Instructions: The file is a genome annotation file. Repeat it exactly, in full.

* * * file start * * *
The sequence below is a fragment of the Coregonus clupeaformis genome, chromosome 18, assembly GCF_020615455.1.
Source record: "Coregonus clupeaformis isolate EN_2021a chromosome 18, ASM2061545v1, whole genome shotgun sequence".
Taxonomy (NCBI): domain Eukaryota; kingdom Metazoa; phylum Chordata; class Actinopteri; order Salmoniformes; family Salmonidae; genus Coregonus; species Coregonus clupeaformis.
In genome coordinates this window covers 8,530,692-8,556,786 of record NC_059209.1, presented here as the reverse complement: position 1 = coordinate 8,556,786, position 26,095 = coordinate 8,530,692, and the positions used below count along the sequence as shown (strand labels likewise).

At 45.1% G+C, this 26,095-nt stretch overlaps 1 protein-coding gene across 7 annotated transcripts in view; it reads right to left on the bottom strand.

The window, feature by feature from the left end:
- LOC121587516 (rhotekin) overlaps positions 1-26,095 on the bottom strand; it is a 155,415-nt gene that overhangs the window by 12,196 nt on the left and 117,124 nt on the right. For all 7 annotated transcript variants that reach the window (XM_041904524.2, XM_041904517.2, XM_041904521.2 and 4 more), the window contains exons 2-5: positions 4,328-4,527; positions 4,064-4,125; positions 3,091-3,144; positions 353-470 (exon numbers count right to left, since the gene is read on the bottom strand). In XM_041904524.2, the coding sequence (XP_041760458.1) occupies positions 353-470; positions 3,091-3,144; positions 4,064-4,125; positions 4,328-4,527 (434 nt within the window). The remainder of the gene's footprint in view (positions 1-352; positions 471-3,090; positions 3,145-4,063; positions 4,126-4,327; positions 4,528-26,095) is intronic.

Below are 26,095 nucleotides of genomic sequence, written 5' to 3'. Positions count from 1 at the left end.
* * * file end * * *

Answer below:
The sequence below is a fragment of the Coregonus clupeaformis genome, chromosome 18, assembly GCF_020615455.1.
Source record: "Coregonus clupeaformis isolate EN_2021a chromosome 18, ASM2061545v1, whole genome shotgun sequence".
Taxonomy (NCBI): domain Eukaryota; kingdom Metazoa; phylum Chordata; class Actinopteri; order Salmoniformes; family Salmonidae; genus Coregonus; species Coregonus clupeaformis.
In genome coordinates this window covers 8,530,692-8,556,786 of record NC_059209.1, presented here as the reverse complement: position 1 = coordinate 8,556,786, position 26,095 = coordinate 8,530,692, and the positions used below count along the sequence as shown (strand labels likewise).

At 45.1% G+C, this 26,095-nt stretch overlaps 1 protein-coding gene across 7 annotated transcripts in view; it reads right to left on the bottom strand.

The window, feature by feature from the left end:
- LOC121587516 (rhotekin) overlaps positions 1-26,095 on the bottom strand; it is a 155,415-nt gene that overhangs the window by 12,196 nt on the left and 117,124 nt on the right. For all 7 annotated transcript variants that reach the window (XM_041904524.2, XM_041904517.2, XM_041904521.2 and 4 more), the window contains exons 2-5: positions 4,328-4,527; positions 4,064-4,125; positions 3,091-3,144; positions 353-470 (exon numbers count right to left, since the gene is read on the bottom strand). In XM_041904524.2, the coding sequence (XP_041760458.1) occupies positions 353-470; positions 3,091-3,144; positions 4,064-4,125; positions 4,328-4,527 (434 nt within the window). The remainder of the gene's footprint in view (positions 1-352; positions 471-3,090; positions 3,145-4,063; positions 4,126-4,327; positions 4,528-26,095) is intronic.

Below are 26,095 nucleotides of genomic sequence, written 5' to 3'. Positions count from 1 at the left end.